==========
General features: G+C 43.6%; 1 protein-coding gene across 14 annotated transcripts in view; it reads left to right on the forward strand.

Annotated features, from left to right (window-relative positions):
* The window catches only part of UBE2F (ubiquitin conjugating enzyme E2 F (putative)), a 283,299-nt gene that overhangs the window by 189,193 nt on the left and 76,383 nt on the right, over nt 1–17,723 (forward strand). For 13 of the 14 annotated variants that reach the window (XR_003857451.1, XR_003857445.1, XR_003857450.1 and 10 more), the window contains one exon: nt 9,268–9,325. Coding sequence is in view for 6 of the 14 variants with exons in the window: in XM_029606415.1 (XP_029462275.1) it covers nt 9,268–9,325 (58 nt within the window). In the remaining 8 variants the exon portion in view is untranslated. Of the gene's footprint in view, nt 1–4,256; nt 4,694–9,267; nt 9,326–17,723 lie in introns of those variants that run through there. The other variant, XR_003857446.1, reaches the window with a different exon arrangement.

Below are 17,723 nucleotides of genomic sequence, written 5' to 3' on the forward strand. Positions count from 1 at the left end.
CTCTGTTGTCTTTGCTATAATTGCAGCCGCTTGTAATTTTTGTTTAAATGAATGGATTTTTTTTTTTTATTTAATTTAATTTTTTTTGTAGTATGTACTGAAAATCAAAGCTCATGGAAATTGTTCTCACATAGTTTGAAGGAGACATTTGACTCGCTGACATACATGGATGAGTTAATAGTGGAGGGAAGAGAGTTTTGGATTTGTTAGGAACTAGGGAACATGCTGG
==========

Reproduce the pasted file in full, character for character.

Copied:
General features: G+C 43.6%; 1 protein-coding gene across 14 annotated transcripts in view; it reads left to right on the forward strand.

Annotated features, from left to right (window-relative positions):
* The window catches only part of UBE2F (ubiquitin conjugating enzyme E2 F (putative)), a 283,299-nt gene that overhangs the window by 189,193 nt on the left and 76,383 nt on the right, over nt 1–17,723 (forward strand). For 13 of the 14 annotated variants that reach the window (XR_003857451.1, XR_003857445.1, XR_003857450.1 and 10 more), the window contains one exon: nt 9,268–9,325. Coding sequence is in view for 6 of the 14 variants with exons in the window: in XM_029606415.1 (XP_029462275.1) it covers nt 9,268–9,325 (58 nt within the window). In the remaining 8 variants the exon portion in view is untranslated. Of the gene's footprint in view, nt 1–4,256; nt 4,694–9,267; nt 9,326–17,723 lie in introns of those variants that run through there. The other variant, XR_003857446.1, reaches the window with a different exon arrangement.

Below are 17,723 nucleotides of genomic sequence, written 5' to 3' on the forward strand. Positions count from 1 at the left end.
CTCTGTTGTCTTTGCTATAATTGCAGCCGCTTGTAATTTTTGTTTAAATGAATGGATTTTTTTTTTTTATTTAATTTAATTTTTTTTGTAGTATGTACTGAAAATCAAAGCTCATGGAAATTGTTCTCACATAGTTTGAAGGAGACATTTGACTCGCTGACATACATGGATGAGTTAATAGTGGAGGGAAGAGAGTTTTGGATTTGTTAGGAACTAGGGAACATGCTGG